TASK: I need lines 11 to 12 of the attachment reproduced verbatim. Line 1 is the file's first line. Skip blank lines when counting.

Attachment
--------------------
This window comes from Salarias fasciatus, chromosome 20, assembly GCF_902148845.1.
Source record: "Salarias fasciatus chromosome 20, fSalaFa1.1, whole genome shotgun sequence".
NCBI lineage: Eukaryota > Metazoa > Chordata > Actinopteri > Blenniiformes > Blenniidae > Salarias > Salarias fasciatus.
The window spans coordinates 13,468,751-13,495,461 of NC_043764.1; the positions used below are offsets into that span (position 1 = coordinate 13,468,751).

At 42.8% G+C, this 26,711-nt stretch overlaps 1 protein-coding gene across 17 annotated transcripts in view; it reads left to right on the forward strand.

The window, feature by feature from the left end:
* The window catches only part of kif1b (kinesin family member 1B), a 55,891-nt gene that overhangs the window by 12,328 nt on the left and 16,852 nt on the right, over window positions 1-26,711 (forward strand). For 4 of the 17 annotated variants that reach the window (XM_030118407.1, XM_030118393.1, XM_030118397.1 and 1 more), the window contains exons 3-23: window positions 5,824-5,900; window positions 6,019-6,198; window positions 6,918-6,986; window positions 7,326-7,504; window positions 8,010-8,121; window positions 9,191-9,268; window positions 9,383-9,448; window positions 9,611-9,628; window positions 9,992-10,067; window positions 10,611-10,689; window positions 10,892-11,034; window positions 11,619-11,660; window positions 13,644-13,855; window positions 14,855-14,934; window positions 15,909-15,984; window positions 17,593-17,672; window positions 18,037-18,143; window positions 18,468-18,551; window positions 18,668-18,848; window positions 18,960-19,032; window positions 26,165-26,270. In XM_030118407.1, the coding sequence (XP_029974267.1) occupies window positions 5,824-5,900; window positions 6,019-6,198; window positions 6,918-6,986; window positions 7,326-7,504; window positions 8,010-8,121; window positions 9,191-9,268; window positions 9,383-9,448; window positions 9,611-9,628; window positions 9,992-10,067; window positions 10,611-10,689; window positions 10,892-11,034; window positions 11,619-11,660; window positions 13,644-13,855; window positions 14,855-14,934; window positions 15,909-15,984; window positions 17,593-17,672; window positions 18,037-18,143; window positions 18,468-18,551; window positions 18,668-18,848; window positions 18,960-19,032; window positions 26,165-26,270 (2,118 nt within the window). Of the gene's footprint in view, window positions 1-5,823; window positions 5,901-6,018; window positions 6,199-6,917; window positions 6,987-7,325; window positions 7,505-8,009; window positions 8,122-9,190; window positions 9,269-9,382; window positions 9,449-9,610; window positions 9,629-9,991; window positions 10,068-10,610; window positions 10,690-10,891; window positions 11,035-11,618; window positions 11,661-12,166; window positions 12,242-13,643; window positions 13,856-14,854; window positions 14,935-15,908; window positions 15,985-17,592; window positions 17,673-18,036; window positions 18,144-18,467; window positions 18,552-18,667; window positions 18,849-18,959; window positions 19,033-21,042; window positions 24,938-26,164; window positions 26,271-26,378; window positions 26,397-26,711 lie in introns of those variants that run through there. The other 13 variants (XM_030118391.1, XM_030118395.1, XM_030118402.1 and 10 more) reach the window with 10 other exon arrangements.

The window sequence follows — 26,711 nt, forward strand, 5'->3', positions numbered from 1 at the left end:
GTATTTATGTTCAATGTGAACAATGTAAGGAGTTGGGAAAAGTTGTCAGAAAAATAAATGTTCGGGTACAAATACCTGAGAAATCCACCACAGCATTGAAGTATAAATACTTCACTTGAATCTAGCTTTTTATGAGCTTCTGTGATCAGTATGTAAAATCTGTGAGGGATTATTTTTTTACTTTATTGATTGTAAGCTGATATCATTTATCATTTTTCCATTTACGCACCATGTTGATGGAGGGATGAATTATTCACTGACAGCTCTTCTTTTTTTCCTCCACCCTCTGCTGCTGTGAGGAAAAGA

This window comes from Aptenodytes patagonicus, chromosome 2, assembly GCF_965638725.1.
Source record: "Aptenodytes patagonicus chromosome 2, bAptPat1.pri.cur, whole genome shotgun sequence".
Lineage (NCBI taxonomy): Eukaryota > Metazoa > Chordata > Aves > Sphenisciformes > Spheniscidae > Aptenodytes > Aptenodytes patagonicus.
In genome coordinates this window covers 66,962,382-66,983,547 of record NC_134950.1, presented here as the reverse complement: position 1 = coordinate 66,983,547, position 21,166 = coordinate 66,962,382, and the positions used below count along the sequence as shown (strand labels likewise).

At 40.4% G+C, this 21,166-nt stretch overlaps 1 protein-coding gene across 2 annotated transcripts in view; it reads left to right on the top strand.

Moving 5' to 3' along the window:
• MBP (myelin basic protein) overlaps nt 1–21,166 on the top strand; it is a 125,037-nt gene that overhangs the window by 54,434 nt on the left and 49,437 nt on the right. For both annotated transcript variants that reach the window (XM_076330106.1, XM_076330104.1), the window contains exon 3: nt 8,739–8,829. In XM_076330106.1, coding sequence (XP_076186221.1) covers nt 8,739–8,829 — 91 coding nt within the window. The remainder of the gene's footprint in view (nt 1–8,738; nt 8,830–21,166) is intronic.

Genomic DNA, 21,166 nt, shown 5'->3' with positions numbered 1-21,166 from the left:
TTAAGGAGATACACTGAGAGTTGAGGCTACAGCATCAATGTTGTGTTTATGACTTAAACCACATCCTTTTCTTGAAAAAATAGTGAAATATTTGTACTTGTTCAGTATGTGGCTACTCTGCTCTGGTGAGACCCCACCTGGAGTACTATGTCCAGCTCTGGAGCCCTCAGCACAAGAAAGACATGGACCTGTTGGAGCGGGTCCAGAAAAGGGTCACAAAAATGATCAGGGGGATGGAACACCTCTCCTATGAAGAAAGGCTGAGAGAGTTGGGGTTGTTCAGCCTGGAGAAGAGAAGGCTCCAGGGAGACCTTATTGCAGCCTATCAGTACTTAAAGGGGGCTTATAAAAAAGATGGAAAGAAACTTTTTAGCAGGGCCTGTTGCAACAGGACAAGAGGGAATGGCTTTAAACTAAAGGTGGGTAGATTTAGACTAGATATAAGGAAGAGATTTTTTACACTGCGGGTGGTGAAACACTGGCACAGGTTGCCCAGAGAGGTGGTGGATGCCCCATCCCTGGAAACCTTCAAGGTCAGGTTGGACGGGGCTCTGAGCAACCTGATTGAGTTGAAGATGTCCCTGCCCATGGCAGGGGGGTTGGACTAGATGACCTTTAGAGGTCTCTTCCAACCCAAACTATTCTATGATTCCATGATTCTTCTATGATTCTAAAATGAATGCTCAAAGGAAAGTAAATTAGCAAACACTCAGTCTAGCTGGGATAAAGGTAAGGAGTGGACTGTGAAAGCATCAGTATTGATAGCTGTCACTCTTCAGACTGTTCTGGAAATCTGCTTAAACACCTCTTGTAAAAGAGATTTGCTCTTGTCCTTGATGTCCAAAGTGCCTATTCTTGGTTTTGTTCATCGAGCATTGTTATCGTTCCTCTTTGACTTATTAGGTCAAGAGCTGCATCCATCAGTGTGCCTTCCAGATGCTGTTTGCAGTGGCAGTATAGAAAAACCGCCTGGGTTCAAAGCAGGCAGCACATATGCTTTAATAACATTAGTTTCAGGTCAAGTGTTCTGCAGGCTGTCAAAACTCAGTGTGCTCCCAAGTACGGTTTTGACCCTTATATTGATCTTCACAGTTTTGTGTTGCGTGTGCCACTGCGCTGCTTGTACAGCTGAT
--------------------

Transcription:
Source record: "Aptenodytes patagonicus chromosome 2, bAptPat1.pri.cur, whole genome shotgun sequence".
Lineage (NCBI taxonomy): Eukaryota > Metazoa > Chordata > Aves > Sphenisciformes > Spheniscidae > Aptenodytes > Aptenodytes patagonicus.